The Inequality Illusion

October 7, 2013

Are people enjoying better lives today than they did 20 to 30 years ago, asks Aparna Mathur, a resident scholar at the American Enterprise Institute.

In popular perception, income inequality is bad to the extent that it reflects a general worsening of conditions for the common man. When politicians pitch the top 1 percent against the middle income classes, it engenders a belief that somehow the wealthier families are enjoying their comforts at the expense of the middle and lower class families. But is that the truth? Or is it simply the case that the size of the economic pie has grown over time, and while everyone is enjoying the benefits, a larger share of the benefits is going to the top?

  • In general, the findings are that people of all income levels now have access to many more material possessions than they did in the 1980s.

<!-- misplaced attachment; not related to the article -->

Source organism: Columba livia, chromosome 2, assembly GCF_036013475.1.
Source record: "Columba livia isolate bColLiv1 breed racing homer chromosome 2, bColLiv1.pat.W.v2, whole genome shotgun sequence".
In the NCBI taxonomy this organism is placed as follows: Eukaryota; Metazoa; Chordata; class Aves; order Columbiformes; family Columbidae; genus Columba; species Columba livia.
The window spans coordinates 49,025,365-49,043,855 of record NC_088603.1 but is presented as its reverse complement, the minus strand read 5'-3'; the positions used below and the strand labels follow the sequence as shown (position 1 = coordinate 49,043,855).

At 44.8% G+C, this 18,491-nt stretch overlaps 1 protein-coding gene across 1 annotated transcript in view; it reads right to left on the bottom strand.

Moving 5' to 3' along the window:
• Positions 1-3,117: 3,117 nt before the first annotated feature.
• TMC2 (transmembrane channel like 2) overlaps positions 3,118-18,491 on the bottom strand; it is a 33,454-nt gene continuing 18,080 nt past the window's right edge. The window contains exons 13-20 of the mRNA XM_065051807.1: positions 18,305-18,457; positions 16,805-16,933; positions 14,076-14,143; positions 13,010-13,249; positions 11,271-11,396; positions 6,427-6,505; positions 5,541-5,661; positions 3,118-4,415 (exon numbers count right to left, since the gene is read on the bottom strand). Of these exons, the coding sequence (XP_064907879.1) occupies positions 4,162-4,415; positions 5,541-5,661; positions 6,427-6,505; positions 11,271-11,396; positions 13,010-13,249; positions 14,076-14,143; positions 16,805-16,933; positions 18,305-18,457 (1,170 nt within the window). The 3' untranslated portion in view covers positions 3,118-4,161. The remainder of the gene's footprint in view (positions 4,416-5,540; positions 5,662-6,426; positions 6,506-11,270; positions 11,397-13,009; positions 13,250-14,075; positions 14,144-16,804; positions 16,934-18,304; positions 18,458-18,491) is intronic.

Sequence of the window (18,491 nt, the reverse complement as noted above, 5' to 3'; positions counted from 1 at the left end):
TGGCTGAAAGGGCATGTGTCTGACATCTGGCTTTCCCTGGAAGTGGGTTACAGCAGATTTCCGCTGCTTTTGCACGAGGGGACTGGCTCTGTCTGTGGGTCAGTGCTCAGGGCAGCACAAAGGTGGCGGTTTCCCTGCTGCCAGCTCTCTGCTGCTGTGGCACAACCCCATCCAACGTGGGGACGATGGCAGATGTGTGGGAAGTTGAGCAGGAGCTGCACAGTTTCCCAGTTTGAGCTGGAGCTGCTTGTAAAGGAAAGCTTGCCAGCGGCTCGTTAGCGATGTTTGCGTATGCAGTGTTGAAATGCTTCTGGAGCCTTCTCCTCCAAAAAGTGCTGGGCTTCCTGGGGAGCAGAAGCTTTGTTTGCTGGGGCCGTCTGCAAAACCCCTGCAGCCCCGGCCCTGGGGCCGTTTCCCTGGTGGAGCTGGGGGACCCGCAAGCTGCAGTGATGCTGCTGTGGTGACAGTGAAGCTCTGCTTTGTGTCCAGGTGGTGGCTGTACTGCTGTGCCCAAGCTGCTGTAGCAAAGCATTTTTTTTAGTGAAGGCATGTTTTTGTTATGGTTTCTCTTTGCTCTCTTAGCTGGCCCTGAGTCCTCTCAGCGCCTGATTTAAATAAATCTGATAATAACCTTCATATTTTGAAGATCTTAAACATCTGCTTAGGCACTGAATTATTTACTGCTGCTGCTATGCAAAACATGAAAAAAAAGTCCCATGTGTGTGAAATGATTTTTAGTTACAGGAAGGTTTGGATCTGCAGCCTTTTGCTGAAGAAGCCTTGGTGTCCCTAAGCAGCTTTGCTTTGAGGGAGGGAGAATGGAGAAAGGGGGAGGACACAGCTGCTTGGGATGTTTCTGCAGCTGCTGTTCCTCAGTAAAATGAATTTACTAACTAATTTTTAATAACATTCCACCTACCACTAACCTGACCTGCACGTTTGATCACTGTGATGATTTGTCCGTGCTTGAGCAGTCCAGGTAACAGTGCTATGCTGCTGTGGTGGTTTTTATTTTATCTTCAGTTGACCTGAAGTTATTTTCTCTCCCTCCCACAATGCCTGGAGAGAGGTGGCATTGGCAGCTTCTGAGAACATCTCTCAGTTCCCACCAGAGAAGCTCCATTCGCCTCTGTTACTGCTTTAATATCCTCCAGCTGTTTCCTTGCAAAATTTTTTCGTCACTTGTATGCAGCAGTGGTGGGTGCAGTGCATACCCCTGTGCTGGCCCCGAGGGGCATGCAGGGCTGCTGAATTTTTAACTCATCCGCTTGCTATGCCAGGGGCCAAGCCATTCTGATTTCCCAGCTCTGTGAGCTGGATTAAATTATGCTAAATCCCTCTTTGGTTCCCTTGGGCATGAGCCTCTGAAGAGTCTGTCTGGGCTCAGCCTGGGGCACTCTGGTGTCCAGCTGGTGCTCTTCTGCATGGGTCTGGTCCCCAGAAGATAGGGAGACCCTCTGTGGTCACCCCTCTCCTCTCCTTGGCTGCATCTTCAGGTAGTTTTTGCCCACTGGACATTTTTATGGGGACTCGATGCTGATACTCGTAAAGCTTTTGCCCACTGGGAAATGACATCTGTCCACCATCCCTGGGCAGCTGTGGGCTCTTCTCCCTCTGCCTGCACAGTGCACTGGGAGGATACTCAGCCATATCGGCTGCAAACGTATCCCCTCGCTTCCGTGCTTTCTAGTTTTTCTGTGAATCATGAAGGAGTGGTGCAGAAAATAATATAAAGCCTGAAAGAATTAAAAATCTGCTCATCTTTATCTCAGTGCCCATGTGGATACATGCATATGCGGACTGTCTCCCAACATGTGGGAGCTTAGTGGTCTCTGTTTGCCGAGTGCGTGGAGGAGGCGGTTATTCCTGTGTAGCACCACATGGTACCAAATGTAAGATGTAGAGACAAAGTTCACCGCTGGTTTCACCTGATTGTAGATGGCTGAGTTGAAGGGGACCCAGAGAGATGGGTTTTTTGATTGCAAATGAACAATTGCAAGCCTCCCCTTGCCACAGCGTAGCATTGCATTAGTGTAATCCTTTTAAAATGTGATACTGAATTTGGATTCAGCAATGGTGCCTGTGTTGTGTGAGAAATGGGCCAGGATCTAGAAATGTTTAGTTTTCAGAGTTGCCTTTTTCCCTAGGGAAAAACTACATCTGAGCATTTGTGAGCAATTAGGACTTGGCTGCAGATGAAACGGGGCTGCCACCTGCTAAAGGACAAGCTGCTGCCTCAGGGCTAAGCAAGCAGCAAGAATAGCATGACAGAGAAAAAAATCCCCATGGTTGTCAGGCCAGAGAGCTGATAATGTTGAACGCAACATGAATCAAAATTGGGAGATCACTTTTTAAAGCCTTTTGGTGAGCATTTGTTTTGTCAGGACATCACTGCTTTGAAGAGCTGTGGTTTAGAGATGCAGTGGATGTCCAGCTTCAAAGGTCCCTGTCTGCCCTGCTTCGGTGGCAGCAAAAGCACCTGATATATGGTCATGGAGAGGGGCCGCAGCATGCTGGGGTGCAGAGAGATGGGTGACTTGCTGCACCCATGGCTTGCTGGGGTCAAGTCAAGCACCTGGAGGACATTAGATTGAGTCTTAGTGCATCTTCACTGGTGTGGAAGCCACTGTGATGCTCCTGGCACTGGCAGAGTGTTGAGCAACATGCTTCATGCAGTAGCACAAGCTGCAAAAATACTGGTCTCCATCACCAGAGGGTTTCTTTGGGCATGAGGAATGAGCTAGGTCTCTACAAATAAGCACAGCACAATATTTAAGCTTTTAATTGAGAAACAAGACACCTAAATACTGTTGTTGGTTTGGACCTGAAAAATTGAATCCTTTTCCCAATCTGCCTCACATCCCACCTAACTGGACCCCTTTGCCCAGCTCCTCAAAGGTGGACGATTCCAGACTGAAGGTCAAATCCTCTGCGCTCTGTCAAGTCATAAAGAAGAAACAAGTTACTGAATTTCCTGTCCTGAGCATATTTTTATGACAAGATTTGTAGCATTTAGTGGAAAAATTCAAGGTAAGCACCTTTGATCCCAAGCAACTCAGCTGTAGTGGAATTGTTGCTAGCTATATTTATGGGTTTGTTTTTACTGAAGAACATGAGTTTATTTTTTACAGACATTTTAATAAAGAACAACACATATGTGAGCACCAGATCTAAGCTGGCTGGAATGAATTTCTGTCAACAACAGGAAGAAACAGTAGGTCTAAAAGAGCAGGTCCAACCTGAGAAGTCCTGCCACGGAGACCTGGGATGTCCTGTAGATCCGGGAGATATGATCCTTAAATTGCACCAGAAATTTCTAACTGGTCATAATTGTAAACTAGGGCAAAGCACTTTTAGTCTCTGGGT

• Moreover, there has been a narrowing of the gap between high and low income classes in terms of ownership of these items.
  • It is hard to argue against the improvement in the standard of living that has accompanied these trends.

In a recent column, Arthur Brooks states that 70 percent of Americans believe that everyone should get a chance to succeed or fail on his or her own merits. But 30 percent prefer a world in which everyone ends up in roughly the same place regardless of abilities and efforts.

Like most Americans, Mathur believes in equality of opportunity and not equality of outcome, which is clearly neither desirable nor attainable. By providing the right framework for growth and free enterprise, so that people can aspire to work, earn and make a good living, we can ensure that America remains a land of opportunity for everyone in society. But to penalize the success of the rich for some strange notion of fairness is to aim for a fundamentally different kind of equality than most Americans care about.

Source: Aparna Mathur, "The Inequality Illusion," American Enterprise Institute, September 27, 2013.

 

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